Monday, June 10, 2013
The Kinks - State of Confusion
The line-up for this album was Ray Davies (lead vocals, guitar, synthesizer, and piano), Dave Davies (lead guitar and vocals), Mick Avory (drums), Jim Rodford (bass) and Ian Gibbons (keyboards).
Side one starts with the title track. “State of Confusion” was not released as a single in US, but it did chart at number 26 on the US Mainstream Rock chart thanks to a popular music video on MTV. I like the guitar opening on this one, followed by a primal scream and then the backing harmonies. The lyrics point out frustrations with technology, domestic disarray and more.
“Definite Maybe”, a song about indecision and indifference, reminds me of some classic Rolling Stones in its pacing and delivery in spots. I like its up-tempo rhythm a lot.
“Labour of Love” takes on the institution of marriage, starting out with a heavy-vibrato guitar on the traditional wedding march. The husband and wife in this crumbling love affair are transformed into a two-headed monster, each wanting different things.
The first single, released in late 1982, was “Come Dancing”; it went to number 36 in Australia, number 18 in Belgium, number 17 on the US Mainstream Rock chart, number 12 in the UK, and number 6 in Canada and on the US Billboard Hot 100. The song is a nostalgic look back on childhood memories and the days of the Palais dance hall; even though the building has been since demolished the wonderful memories still remain. The organ gives this one a nice old-fashioned feel.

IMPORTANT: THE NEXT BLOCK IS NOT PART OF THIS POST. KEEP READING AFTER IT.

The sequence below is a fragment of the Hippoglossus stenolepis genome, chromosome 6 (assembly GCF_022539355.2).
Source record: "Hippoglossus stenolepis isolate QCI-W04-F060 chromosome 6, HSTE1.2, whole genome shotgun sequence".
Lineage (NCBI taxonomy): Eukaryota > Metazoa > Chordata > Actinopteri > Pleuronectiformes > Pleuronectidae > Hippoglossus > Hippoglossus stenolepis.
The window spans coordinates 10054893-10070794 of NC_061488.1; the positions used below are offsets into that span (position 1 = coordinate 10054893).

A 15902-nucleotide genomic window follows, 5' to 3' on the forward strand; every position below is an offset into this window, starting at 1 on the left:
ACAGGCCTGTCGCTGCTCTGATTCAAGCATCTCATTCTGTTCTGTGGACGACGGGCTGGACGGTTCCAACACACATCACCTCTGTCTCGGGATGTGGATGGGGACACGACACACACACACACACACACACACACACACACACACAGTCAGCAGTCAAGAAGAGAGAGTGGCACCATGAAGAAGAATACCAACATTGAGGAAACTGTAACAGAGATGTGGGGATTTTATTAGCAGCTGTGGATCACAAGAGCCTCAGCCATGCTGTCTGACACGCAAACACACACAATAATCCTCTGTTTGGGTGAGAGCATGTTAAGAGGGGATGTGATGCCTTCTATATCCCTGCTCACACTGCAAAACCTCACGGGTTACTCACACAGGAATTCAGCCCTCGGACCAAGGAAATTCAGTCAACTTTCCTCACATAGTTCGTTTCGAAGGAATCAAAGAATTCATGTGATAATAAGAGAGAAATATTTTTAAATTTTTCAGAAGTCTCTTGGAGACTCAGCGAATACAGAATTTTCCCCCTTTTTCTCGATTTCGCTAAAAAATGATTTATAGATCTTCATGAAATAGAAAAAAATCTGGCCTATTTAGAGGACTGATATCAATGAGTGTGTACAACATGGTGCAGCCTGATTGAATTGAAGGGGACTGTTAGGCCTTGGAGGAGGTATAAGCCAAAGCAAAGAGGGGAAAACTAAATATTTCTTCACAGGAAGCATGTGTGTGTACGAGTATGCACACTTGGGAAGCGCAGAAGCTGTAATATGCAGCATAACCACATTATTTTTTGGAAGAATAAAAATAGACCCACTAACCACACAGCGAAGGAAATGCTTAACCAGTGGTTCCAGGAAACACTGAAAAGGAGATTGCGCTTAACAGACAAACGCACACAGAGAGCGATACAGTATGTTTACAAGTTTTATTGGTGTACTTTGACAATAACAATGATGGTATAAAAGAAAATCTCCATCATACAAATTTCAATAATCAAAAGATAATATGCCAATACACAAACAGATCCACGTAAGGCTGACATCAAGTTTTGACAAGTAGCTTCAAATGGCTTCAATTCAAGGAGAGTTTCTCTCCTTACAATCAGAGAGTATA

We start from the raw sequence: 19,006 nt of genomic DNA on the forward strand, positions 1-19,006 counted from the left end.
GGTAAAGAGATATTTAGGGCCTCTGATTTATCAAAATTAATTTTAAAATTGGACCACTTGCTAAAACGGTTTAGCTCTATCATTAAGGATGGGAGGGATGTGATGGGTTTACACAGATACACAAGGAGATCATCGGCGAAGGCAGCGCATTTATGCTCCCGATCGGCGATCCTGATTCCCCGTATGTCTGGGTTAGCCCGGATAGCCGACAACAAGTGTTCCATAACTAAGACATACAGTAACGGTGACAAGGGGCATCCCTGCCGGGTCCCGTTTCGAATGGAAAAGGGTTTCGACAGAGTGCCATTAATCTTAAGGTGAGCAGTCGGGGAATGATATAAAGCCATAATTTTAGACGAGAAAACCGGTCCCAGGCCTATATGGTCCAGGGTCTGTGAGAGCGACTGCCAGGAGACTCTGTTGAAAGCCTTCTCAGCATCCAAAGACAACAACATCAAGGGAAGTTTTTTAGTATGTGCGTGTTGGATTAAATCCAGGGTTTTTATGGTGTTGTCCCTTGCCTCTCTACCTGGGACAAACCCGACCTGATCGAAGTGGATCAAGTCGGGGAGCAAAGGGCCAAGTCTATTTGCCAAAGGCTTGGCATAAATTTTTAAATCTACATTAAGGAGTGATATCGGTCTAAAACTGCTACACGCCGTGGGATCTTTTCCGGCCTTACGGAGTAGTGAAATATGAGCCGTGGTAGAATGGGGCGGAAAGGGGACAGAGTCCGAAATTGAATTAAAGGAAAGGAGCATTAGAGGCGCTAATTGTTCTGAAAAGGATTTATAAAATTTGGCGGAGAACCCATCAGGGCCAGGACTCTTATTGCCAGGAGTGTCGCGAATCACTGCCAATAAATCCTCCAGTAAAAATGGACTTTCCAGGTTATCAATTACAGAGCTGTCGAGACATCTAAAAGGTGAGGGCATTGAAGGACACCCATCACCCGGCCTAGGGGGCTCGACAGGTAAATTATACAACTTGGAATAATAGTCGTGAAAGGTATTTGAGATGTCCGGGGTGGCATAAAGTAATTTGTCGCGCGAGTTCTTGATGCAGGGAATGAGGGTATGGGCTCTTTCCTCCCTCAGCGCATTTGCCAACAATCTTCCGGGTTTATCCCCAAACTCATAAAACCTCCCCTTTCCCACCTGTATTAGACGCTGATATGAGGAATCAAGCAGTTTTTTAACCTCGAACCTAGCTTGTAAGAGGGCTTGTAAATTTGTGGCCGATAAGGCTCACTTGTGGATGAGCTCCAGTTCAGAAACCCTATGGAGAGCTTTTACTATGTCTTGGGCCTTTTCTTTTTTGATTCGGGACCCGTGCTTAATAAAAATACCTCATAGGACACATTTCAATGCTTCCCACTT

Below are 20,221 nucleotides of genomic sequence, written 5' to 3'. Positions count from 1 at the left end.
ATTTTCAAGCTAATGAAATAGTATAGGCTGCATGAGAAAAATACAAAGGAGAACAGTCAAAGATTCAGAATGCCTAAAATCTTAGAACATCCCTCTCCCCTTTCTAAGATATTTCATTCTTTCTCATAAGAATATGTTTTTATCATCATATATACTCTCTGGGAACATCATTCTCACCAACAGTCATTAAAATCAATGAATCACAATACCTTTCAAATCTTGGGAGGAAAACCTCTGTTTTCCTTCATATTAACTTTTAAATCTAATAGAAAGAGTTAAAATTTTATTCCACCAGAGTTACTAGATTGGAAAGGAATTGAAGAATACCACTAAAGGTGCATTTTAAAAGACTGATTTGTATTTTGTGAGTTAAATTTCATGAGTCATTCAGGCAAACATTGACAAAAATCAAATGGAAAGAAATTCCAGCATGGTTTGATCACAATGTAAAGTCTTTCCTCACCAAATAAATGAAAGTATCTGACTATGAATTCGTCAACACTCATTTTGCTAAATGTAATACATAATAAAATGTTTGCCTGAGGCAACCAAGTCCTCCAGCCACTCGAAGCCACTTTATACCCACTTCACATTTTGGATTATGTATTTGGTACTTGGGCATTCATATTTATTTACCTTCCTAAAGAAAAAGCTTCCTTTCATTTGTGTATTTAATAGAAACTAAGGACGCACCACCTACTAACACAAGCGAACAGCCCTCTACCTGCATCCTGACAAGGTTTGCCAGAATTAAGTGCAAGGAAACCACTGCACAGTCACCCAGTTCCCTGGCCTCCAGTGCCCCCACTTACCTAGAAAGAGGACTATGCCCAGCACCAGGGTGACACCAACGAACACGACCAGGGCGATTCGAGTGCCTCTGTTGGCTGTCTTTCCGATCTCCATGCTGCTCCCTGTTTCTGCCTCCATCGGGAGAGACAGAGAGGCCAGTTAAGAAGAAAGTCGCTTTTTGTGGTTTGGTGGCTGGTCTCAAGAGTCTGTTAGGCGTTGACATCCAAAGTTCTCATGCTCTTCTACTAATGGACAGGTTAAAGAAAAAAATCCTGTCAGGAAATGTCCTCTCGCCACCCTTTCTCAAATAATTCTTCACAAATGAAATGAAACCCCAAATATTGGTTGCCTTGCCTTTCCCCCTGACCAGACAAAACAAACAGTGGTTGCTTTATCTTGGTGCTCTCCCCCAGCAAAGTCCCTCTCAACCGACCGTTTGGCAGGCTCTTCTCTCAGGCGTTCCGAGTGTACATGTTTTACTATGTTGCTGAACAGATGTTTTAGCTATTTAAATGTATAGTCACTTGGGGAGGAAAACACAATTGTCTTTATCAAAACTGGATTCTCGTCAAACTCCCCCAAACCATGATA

“Property” tells of a man who sadly has to move on from a relationship that has fallen apart. The muted keyboards play off of the vocals very well.
Side two begins with “Don’t Forget to Dance”; this second single from the album went to number 38 in New Zealand, number 29 on the US Billboard Hot 100, number 20 in Canada, and number 16 on the US Mainstream Rock charts. The lyrics reflect upon a time gone by for a lonely middle aged woman and remind her to hold on to those things that once made her happy.
“Young Conservatives” slaps at how college students have changed, no longer the rebels and revolutionaries of the 60’s and 70’s. I can see their point, having been a new student in college at the time this album was very popular.
Some speculate that the gently-rolling “Heart of Gold” was addressing Chrissie Hynde. The song shares a sound that was prominent in music by the Pretenders at the time.
The very cynical “Clichés of the World (B Movie)” is up next.
“Bernadette”, the B-side to the second single, closes the vinyl release. Dave Davies takes lead vocals on this rocking ode to a high class lady; it has a slight Led Zeppelin meets 50‘s rock sound to it.
The cassette version included two more tracks: the country-twinge of “Long Distance” and the throbbing build of “Noise”; they also appeared on the CD release of the album.
My older brother was a fan of the Kinks; therefore it was through him that I heard a lot of State of Confusion initially in 1983. I really enjoy this record; the whole album really works on so many levels. The Kinks definitely were able to transition into the new decade by building upon what had worked for them previously and blending in new technology sounds.
For additional reviews of the Kinks’ albums, check the following links:
- For 1979’s Low Budget, click here.
- For 1981’s Give the People What They Want, click here.